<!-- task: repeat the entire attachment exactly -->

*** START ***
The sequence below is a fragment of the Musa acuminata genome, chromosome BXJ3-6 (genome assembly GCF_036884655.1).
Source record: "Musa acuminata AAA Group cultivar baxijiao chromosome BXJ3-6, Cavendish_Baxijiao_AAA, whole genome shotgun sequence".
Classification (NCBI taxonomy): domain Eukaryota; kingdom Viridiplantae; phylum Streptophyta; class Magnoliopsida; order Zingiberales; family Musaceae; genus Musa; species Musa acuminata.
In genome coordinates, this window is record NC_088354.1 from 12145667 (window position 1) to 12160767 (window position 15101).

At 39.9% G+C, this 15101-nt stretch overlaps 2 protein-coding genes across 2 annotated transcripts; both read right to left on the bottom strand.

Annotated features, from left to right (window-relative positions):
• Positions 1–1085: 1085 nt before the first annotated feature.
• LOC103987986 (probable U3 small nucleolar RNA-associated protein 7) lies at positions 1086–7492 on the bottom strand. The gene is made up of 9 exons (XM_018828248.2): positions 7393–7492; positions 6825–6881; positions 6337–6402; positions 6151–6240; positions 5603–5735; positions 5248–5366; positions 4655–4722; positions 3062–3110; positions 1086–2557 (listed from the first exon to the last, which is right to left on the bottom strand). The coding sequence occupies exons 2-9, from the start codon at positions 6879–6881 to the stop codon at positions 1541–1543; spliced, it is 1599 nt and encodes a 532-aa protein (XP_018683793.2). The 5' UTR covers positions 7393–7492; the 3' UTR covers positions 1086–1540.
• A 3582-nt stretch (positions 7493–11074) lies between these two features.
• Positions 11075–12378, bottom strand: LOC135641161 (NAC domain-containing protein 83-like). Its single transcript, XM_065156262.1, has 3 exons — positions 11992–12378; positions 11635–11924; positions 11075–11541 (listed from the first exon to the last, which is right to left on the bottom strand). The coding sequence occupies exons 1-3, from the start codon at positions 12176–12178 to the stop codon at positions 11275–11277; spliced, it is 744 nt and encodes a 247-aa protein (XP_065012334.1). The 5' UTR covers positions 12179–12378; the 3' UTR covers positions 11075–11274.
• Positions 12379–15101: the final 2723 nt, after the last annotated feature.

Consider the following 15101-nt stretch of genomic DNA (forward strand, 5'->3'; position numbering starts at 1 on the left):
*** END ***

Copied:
The sequence below is a fragment of the Musa acuminata genome, chromosome BXJ3-6 (genome assembly GCF_036884655.1).
Source record: "Musa acuminata AAA Group cultivar baxijiao chromosome BXJ3-6, Cavendish_Baxijiao_AAA, whole genome shotgun sequence".
Classification (NCBI taxonomy): domain Eukaryota; kingdom Viridiplantae; phylum Streptophyta; class Magnoliopsida; order Zingiberales; family Musaceae; genus Musa; species Musa acuminata.
In genome coordinates, this window is record NC_088354.1 from 12145667 (window position 1) to 12160767 (window position 15101).

At 39.9% G+C, this 15101-nt stretch overlaps 2 protein-coding genes across 2 annotated transcripts; both read right to left on the bottom strand.

Annotated features, from left to right (window-relative positions):
• Positions 1–1085: 1085 nt before the first annotated feature.
• LOC103987986 (probable U3 small nucleolar RNA-associated protein 7) lies at positions 1086–7492 on the bottom strand. The gene is made up of 9 exons (XM_018828248.2): positions 7393–7492; positions 6825–6881; positions 6337–6402; positions 6151–6240; positions 5603–5735; positions 5248–5366; positions 4655–4722; positions 3062–3110; positions 1086–2557 (listed from the first exon to the last, which is right to left on the bottom strand). The coding sequence occupies exons 2-9, from the start codon at positions 6879–6881 to the stop codon at positions 1541–1543; spliced, it is 1599 nt and encodes a 532-aa protein (XP_018683793.2). The 5' UTR covers positions 7393–7492; the 3' UTR covers positions 1086–1540.
• A 3582-nt stretch (positions 7493–11074) lies between these two features.
• Positions 11075–12378, bottom strand: LOC135641161 (NAC domain-containing protein 83-like). Its single transcript, XM_065156262.1, has 3 exons — positions 11992–12378; positions 11635–11924; positions 11075–11541 (listed from the first exon to the last, which is right to left on the bottom strand). The coding sequence occupies exons 1-3, from the start codon at positions 12176–12178 to the stop codon at positions 11275–11277; spliced, it is 744 nt and encodes a 247-aa protein (XP_065012334.1). The 5' UTR covers positions 12179–12378; the 3' UTR covers positions 11075–11274.
• Positions 12379–15101: the final 2723 nt, after the last annotated feature.

Consider the following 15101-nt stretch of genomic DNA (forward strand, 5'->3'; position numbering starts at 1 on the left):